Attachment theory: Type of fixation pins matters during stereotactic radiosurgery
In the field of stereotactic radiosurgery of the brain, the fixation pins that keep a head frame perfectly stable during treatment perform differently.
That was the surprising discovery made by Ronald Warnick, MD, a neurosurgeon with Mayfield Brain & Spine and Co-Director of the Gamma Knife Center at The Jewish Hospital-Mercy Health. Dr. Warnick's findings were published this month in the Journal of Radiosurgery and SBRT.
Stereotactic radiosurgery involves the delivery of high-energy rays to treat tumors and other diseases. Radiation damages DNA within cells, making them unable to divide and grow. When patients with brain lesions are treated with a single, high dose of radiation, their head is immobilized in a stereotactic head frame, which is attached with four identical pins made of either aluminum or titanium.
Dr. Warnick's retrospective study aimed to discover whether there was a difference in penetration of the two types of pins, which the Gamma Knife manufacturer, Elekta, provided. Elekta offered no instructions other than to say that the aluminum pins produced less artifact on CT scans. Dr. Warnick assessed the pins' penetration on 101 adult patients treated with single-dose radiosurgery from July 2013 to June 2018. All of the pins were tightened with the same type of torque wrench and to the same degree. Measurements were made at each of the four pin sites on CT images, and the depth of penetration was graded.
"We had utilized both types of pins, not knowing that there was any difference," Dr. Warnick says.
As it turned out, there was a difference. "I noted that the aluminum pins were not penetrating the outer layer of the skull," Dr. Warnick says. "They were essentially acting as a vice grip. The titanium pins, by comparison, penetrated the outer layer of the skull, which should result in higher frame stability."
Although there is no clinical evidence that the head frame was capable of movement while in the "vice grip" with the aluminum pins, stability of the frame is recognized as critical during Gamma Knife radiosurgery, when 192 low-dose beams intersect at the tumor or lesion. Gamma Knife technology promises accuracy to .5 millimeters while delivering a radiation dose to healthy tissue that is two to five times lower than competing technologies.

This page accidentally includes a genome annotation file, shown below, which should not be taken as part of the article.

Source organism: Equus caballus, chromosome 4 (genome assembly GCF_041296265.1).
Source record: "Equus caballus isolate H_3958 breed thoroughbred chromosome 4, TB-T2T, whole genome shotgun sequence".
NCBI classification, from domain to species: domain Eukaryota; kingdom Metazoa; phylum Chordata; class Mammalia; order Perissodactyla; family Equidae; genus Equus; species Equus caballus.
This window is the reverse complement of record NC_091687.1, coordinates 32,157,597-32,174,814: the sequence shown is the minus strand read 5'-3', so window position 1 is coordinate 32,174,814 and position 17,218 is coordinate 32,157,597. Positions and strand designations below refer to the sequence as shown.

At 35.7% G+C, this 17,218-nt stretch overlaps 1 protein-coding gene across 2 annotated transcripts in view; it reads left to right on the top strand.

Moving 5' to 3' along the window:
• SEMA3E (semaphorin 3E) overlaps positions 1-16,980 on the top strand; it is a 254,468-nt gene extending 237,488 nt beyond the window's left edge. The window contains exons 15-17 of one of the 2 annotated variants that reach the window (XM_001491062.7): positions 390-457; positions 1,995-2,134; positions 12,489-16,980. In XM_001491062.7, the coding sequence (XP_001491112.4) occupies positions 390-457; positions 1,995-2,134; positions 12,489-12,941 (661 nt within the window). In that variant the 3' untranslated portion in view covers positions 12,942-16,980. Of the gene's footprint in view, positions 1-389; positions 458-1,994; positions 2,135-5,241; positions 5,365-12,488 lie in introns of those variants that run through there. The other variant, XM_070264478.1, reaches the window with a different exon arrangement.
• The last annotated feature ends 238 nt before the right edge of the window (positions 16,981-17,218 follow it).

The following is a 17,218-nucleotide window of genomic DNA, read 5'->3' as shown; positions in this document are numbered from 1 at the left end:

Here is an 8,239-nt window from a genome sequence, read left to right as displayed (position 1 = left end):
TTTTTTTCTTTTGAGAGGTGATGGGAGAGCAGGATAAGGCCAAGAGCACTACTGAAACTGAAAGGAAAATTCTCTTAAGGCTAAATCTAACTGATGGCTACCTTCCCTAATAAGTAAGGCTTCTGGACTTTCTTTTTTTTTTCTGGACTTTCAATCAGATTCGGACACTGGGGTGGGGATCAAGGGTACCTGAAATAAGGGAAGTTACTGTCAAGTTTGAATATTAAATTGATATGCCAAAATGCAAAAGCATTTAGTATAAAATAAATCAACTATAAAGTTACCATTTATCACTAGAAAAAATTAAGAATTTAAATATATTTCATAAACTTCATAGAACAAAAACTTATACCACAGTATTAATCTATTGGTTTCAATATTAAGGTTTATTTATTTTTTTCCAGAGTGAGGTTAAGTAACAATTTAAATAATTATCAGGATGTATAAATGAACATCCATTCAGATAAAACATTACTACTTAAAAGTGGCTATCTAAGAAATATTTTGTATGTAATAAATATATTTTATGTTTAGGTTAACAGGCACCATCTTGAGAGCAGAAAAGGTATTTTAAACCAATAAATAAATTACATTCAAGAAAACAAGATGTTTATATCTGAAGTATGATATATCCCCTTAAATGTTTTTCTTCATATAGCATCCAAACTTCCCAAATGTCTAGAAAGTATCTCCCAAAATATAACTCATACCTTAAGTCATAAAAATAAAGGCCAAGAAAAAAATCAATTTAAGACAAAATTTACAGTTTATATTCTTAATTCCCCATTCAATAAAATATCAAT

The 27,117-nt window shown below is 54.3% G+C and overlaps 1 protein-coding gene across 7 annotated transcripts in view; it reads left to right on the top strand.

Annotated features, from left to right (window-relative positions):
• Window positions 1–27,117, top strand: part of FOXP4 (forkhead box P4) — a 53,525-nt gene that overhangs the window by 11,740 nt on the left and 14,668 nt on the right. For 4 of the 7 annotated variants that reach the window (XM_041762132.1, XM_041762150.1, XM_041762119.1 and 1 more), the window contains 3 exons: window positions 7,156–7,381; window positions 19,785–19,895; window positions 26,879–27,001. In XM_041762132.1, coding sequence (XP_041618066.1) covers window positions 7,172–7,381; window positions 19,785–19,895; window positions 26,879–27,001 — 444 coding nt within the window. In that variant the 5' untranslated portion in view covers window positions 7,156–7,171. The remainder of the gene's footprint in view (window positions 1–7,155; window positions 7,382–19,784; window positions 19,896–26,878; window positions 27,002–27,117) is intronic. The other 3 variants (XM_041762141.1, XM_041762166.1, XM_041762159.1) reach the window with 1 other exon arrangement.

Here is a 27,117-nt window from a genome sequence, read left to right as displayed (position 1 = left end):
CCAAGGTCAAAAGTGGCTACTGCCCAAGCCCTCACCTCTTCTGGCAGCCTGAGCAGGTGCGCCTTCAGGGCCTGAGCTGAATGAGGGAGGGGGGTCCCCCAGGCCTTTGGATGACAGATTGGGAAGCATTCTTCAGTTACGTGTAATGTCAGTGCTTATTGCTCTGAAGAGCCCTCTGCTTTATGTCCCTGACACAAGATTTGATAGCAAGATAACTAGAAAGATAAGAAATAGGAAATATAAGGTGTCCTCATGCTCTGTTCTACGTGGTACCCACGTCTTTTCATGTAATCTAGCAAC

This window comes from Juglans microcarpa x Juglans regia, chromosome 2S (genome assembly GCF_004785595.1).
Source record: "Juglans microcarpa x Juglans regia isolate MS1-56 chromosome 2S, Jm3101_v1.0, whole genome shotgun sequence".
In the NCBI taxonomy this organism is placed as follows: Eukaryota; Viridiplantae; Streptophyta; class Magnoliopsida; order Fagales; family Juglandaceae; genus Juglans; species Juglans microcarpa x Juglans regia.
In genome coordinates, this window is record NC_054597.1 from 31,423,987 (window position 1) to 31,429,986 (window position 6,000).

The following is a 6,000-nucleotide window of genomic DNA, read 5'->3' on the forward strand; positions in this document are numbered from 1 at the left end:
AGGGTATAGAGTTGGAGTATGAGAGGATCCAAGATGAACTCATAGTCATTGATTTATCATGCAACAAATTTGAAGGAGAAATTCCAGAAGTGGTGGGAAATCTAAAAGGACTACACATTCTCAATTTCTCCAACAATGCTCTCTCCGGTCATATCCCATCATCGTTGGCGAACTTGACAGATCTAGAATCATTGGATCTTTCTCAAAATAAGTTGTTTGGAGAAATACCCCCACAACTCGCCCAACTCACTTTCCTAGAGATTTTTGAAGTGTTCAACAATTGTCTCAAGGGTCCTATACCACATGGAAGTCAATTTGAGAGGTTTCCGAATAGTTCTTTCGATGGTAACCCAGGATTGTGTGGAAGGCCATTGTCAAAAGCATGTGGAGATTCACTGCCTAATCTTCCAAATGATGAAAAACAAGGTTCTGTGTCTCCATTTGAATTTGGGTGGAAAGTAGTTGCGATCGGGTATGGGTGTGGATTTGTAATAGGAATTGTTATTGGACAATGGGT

"It seems like an old concept, but there has been a resurgence of interest in the stability of the frame," Dr. Warnick says. "How do we achieve a stable frame? How do we verify that the frame is stable? After looking at 101 patients—using 404 pins—and finding major differences, we concluded that aluminum pins should only be used in rare circumstances."
Aluminum pins are indicated, Dr. Warnick says, in cases where minimal penetration is desired. Those situations include the presence of 1) a large frontal sinus, located above the ridges of the brow; 2) a prior craniotomy, an opening of the skull that allowed for the removal of a tumor; and 3) a very thin skull.
Dr. Warnick predicts that the study will reverberate because physicians have been conditioned to think that all pins are appropriate for all patients. "We now know that pins should be selected based on the individual patient," he says. "The end result will be heightened submillimetric accuracy for an already highly accurate Gamma Knife system."
Co-author of the study was Eunsun Yook, MS, of the TriHealth Hatton Research Institute.
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